Lightning strikes in the Arctic are set to more than double as the climate warms, according to a new study published in the journal Natural climate Change.
In 2015, Alaska saw an extreme increase in the number of fires, totaling more than 5.1 million acres of land burned by 770 fires across the northernmost tundra and forests.
To assess why these fires occurred, researchers at the University of California examined more than twenty years worth of NASA satellite data on lightning in the region to see if there was a connection.
Using future climate projections of multiple models used by the United Nations, the team estimates that an increase in atmospheric convection has led to more intense thunderstorms and, as a result, more lightning.
The researchers have highlighted that this is extremely dangerous for the Arctic ecosystem, the fires burning short grasses, mosses and shrubs that are important components of Arctic tundra ecosystems.
The fires also mean the melting of permafrost, the eternally frozen ground that defines much of the Arctic landscape. Permafrost preserves a lot of organic carbon which, when melted from the ice, will convert to carbon dioxide and methane, which, when released, will drive even more heating.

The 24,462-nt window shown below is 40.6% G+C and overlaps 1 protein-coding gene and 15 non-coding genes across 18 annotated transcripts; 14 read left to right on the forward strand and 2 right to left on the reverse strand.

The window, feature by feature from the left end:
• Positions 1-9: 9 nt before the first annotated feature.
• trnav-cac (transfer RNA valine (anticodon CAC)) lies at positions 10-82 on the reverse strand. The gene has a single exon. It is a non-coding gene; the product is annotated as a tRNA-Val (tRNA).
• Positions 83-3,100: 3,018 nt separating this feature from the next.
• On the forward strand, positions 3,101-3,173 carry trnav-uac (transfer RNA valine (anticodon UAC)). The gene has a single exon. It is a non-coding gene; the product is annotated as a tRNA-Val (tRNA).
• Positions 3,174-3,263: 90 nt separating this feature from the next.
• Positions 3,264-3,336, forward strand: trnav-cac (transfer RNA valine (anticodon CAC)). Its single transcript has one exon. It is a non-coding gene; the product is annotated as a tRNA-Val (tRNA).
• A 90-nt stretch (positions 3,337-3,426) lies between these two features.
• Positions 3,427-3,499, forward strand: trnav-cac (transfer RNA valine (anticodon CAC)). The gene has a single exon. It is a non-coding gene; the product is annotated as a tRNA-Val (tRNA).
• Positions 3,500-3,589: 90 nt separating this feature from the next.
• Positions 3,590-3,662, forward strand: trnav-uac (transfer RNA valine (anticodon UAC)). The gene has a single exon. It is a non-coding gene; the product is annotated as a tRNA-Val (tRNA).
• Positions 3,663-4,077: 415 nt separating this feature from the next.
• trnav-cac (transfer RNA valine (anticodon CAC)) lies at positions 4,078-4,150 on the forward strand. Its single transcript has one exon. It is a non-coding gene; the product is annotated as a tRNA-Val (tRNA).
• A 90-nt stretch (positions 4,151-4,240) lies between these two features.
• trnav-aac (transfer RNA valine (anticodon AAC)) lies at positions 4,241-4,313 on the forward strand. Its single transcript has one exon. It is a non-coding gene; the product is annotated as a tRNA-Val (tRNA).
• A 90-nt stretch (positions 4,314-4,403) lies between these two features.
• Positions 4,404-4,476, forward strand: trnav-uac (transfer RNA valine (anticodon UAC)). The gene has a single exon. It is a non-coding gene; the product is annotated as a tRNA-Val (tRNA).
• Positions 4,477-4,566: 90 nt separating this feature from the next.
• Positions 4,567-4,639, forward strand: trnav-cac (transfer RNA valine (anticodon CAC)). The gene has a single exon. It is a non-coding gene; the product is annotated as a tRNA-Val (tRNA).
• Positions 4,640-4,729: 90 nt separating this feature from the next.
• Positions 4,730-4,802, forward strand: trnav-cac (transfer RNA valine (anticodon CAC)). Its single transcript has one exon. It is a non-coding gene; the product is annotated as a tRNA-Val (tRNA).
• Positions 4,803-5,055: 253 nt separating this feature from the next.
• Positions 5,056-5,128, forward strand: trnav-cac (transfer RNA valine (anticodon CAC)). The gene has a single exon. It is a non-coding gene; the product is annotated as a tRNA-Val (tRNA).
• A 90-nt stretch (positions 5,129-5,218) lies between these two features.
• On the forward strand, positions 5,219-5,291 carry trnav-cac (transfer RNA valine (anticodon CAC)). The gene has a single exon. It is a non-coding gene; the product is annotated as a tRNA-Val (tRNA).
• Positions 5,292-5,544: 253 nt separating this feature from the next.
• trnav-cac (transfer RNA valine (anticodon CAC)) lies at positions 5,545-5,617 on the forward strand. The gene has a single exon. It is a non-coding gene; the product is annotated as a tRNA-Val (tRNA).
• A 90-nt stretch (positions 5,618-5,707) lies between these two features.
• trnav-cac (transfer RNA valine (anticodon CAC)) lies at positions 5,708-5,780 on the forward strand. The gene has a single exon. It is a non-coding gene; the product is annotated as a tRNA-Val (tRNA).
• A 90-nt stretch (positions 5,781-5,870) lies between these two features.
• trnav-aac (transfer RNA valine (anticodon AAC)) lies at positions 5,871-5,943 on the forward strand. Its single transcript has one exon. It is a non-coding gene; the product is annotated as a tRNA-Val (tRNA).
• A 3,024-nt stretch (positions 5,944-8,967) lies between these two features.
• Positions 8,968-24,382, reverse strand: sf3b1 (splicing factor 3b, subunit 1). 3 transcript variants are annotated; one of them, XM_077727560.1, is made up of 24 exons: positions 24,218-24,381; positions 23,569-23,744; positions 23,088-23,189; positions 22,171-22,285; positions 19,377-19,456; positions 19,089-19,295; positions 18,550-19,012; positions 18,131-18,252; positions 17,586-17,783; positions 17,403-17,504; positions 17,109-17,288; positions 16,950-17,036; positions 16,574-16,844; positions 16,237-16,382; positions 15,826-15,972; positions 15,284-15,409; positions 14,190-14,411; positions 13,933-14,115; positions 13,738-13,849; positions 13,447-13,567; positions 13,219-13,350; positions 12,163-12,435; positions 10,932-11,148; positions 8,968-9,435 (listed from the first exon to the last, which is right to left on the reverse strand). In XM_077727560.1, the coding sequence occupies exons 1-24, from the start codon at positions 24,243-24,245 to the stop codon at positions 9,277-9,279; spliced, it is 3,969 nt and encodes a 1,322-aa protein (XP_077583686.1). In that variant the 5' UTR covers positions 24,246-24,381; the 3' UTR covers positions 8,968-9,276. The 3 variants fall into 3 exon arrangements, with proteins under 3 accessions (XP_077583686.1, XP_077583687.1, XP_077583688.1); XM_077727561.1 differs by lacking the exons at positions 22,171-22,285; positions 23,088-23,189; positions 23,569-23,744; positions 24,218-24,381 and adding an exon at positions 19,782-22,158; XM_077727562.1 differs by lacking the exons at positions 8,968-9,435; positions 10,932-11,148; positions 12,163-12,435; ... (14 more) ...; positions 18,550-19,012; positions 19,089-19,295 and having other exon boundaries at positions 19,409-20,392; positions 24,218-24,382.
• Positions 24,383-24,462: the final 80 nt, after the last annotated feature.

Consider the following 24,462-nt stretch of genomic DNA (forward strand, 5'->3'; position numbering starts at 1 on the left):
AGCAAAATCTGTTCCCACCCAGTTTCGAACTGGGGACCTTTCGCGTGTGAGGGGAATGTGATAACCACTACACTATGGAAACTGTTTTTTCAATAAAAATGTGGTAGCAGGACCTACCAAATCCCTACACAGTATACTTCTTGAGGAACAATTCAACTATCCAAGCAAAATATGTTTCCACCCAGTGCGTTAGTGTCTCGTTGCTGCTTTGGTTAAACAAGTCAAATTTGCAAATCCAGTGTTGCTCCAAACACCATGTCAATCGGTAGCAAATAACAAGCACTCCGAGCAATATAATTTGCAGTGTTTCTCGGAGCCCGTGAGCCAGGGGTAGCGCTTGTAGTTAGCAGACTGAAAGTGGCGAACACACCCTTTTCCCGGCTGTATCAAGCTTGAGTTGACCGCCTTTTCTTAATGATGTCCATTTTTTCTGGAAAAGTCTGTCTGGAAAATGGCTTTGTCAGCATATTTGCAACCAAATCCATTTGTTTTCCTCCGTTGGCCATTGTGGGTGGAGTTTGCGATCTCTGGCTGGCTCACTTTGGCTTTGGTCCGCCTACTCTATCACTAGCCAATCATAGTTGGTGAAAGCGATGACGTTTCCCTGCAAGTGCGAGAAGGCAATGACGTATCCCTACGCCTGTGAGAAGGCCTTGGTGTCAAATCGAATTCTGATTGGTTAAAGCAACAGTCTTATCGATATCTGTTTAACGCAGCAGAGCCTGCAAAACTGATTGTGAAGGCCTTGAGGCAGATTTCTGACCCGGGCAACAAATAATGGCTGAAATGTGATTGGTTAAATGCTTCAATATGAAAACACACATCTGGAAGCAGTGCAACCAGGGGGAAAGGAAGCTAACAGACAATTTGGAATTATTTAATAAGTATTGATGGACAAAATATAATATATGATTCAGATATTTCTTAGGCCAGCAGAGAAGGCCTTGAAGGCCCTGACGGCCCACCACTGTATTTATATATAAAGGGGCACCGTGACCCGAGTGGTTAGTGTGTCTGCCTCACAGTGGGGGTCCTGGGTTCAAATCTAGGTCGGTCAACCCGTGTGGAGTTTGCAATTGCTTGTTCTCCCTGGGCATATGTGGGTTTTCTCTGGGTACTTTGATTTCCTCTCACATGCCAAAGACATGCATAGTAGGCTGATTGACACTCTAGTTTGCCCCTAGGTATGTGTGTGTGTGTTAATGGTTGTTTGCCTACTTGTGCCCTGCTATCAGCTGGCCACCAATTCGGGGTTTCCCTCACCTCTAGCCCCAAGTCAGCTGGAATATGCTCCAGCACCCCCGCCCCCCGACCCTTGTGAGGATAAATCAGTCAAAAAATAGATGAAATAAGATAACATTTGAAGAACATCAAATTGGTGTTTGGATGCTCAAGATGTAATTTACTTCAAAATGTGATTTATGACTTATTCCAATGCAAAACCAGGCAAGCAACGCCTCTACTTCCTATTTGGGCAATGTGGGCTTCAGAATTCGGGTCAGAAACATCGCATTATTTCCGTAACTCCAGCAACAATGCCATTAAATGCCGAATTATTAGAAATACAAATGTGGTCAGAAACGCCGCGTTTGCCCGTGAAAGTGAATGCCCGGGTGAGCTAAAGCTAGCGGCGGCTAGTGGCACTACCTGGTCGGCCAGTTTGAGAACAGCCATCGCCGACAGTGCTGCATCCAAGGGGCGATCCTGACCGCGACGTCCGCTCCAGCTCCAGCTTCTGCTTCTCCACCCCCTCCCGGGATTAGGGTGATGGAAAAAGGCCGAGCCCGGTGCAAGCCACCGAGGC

James Randerson, a professor in the UCI’s Department of Earth Systems Science who co-authored the study, was part of a NASA-led field campaign studying wildfires in Alaska in 2015, ‘ 2015 was an exceptional fire year due to a record number of fires starting. One thing that reminded us was that lightning was responsible for the record-breaking number of fires.
‘This phenomenon is very sporadic, and it is very difficult to measure precisely over long periods of time.
‘It’s so rare to have lightning above the Arctic Circle, hopefully these results will galvanize calls for new satellite missions that can control the Arctic and boreal latitudes for lightning attacks and the fires they can cause.’
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